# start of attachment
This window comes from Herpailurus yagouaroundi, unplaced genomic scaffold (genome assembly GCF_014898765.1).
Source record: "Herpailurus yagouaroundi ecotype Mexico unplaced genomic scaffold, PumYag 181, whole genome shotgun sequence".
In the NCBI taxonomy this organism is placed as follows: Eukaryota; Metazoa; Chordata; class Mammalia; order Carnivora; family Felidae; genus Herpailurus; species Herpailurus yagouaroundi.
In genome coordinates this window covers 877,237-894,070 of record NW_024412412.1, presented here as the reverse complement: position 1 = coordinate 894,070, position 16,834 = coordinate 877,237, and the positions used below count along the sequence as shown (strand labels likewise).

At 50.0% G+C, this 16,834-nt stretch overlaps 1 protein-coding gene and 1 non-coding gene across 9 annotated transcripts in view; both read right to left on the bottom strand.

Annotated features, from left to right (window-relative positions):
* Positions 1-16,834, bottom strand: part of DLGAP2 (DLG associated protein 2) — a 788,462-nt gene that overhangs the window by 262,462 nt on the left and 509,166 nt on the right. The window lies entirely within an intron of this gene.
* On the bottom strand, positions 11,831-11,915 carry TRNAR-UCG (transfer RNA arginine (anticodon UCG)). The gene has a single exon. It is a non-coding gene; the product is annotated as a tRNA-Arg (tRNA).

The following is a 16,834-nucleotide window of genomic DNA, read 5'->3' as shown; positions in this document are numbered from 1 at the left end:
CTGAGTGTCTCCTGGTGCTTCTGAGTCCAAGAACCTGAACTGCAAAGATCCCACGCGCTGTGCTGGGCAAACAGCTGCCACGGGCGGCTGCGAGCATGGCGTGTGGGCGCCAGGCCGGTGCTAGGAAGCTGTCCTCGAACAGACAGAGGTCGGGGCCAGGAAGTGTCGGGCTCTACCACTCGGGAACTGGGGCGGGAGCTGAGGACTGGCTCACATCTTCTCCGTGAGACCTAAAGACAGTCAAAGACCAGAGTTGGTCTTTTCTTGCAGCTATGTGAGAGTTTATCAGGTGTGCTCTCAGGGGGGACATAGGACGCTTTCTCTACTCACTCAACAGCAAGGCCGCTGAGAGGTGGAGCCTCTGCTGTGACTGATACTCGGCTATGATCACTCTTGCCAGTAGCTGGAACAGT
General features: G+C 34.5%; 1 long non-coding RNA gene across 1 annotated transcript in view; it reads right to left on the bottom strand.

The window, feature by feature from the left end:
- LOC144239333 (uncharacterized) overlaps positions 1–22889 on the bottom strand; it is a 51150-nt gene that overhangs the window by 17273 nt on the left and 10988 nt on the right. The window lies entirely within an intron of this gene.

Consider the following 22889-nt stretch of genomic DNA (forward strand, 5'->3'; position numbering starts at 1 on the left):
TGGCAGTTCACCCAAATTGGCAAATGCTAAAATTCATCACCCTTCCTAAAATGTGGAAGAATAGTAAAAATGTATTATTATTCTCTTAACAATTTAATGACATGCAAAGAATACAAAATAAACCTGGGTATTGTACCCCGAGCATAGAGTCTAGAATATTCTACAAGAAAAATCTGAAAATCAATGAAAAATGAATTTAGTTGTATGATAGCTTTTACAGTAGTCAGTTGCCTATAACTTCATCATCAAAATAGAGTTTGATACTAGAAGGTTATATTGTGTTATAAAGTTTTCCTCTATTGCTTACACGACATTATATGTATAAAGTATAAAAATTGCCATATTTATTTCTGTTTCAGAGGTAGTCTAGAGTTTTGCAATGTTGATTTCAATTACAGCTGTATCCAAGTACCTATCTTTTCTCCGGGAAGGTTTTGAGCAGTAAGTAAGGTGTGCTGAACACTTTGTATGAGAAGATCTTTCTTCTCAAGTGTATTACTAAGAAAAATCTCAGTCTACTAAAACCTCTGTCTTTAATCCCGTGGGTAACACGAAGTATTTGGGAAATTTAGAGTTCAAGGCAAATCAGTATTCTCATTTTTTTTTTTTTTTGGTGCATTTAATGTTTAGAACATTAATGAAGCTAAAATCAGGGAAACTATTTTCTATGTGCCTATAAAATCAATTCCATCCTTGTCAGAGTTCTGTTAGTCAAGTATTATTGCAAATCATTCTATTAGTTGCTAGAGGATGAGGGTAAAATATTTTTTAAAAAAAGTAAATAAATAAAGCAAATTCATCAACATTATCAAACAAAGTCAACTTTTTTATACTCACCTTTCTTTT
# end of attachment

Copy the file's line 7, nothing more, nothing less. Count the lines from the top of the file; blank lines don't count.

* Positions 1-16,834, bottom strand: part of DLGAP2 (DLG associated protein 2) — a 788,462-nt gene that overhangs the window by 262,462 nt on the left and 509,166 nt on the right. The window lies entirely within an intron of this gene.